There has been no summer lull for anyone wanting to keep up to date with the Government’s pension movements. The industry has been showered with a huge number of consultations and reviews by a new administration keen to make its mark.
Scrapping Labour’s proposed complex restrictions to higher-rate pension tax relief in favour of a lower annual allowance has gone down well.
However, a growing number of commentators say they would rather see this allowance lowered further in exchange for tax relief being kept at the marginal rate.
It may well be that the annual allowance changes are just a stepping stone to more radical reform of the tax relief system as the Government looks to slash costs.
In this month’s Retirement Strategy, Lee Jones hears from some industry voices, including Scottish Widows head of pensions market development Ian Naismith, who believe that fundamental reform of pension tax relief is required.
In our cover interview, Centre for Retirement Reform director general John Jory also suggests that the money currently spent on higher-rate pension tax relief could be put to better use.
There is no doubt that pensions tax relief spending is going to come under greater scrutiny from politicians but they should be very cautious that any alternatives do not damage parts of the pension system that are working pretty well. It is always worth repeating the fact that, on many occasions, the full level of tax is simply deferred rather than relieved and that any alternatives do not lead to individuals facing double taxation.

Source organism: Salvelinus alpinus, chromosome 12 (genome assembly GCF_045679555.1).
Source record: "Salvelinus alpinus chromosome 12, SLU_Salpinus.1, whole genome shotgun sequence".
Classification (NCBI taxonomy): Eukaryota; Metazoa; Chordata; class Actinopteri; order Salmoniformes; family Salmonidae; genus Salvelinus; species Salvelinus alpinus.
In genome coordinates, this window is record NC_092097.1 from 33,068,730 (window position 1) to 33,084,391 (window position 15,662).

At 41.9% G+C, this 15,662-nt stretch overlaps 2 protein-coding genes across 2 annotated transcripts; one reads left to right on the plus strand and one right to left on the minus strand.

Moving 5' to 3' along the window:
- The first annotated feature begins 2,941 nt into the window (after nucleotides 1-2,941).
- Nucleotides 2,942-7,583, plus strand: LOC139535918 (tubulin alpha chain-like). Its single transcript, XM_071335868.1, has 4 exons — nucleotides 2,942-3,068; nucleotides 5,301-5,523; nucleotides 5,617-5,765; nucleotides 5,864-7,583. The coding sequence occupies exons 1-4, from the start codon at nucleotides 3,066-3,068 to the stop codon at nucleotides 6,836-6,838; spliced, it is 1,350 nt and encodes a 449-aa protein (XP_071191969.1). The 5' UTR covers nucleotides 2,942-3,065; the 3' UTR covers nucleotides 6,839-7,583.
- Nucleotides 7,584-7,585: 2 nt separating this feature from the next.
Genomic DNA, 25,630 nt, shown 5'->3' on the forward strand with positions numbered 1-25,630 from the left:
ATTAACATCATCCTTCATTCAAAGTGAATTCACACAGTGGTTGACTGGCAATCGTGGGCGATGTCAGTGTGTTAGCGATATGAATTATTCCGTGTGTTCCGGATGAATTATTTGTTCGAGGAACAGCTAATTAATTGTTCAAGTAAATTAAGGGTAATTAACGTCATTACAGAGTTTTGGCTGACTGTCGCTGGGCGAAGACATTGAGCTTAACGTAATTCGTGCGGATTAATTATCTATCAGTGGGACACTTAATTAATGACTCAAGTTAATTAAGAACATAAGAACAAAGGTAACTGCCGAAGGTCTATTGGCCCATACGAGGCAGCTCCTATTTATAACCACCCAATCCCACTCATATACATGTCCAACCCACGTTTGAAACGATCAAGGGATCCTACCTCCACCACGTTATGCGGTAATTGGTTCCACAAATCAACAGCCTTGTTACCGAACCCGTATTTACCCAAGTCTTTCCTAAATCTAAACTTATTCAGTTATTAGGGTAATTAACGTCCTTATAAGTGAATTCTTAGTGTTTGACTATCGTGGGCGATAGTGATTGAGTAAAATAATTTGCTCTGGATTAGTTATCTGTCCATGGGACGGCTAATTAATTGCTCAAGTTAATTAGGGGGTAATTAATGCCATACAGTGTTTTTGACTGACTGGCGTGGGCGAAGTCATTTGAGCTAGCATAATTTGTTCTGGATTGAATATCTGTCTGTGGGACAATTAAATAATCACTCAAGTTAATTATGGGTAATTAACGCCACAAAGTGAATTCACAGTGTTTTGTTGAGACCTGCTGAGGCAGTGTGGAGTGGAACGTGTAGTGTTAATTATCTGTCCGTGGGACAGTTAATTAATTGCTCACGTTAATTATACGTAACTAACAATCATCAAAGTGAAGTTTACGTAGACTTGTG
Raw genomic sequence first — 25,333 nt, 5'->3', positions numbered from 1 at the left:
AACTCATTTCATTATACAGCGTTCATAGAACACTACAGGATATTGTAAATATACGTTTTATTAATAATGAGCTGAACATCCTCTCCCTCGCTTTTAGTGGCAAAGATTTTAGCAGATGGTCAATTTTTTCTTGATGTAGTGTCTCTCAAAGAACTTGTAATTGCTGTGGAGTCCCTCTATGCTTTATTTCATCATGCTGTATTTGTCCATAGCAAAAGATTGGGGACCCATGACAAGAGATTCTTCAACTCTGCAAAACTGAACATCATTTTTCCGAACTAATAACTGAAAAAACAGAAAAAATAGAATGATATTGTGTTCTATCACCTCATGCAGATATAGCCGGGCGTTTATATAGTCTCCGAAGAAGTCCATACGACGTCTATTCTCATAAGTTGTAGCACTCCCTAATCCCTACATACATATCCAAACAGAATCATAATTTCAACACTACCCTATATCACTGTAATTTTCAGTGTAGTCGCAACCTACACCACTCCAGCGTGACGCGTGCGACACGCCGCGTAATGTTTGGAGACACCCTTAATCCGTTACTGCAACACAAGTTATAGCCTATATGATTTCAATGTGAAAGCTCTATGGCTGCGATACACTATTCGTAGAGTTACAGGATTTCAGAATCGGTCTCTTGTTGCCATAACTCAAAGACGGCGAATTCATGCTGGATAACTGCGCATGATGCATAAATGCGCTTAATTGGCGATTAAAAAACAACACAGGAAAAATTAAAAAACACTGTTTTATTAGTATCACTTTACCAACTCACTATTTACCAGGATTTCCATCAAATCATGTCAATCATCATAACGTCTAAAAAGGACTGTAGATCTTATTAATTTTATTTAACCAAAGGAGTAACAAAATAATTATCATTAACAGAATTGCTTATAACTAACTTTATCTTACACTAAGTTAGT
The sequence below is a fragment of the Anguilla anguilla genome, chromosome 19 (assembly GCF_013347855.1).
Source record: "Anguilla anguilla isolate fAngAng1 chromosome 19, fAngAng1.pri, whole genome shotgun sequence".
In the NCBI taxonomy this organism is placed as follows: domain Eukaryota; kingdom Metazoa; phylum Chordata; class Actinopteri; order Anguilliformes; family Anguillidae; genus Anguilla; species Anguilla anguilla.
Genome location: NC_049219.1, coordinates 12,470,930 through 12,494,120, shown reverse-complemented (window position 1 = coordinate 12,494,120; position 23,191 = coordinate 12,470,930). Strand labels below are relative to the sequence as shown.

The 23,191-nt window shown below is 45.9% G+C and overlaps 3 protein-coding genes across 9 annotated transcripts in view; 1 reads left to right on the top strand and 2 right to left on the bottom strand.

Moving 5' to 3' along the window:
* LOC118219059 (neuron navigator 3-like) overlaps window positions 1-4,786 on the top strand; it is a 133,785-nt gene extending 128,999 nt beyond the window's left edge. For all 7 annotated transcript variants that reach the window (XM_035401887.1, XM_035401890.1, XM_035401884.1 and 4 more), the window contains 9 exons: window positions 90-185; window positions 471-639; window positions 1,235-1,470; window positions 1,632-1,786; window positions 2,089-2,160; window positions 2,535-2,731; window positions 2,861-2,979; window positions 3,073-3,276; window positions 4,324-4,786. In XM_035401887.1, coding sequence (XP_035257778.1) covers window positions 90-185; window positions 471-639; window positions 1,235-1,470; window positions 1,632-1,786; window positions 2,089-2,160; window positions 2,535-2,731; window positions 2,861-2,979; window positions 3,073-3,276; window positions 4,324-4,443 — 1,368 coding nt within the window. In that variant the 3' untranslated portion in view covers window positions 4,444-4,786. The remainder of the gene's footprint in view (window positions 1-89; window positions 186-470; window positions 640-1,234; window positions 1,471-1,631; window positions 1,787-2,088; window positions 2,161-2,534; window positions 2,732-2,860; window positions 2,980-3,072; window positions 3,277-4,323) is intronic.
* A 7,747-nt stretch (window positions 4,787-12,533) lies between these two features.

A central aim of Jory’s thinktank is to push for a universal state pension at or above the current means-testing level, an expensive move which, as Jory acknowledges, will have to be self-funded through other pension changes. The thinktank suggests this could be partly funded by a more radical increase in the state retirement age although tax relief reform could also be added to this equation.
A higher basic universal pension has got to be the best foundation for every other aspect of pension reform and we know current pensions minister Steve Webb believes this to be the case.
With Chancellor George Osborne and Work and Pensions Secretary Iain Duncan Smith squabbling over money, it may be a tough argument to win with the Treasury. But the success of other pension reforms, particularly Nest, may rest on creating this solid foundation.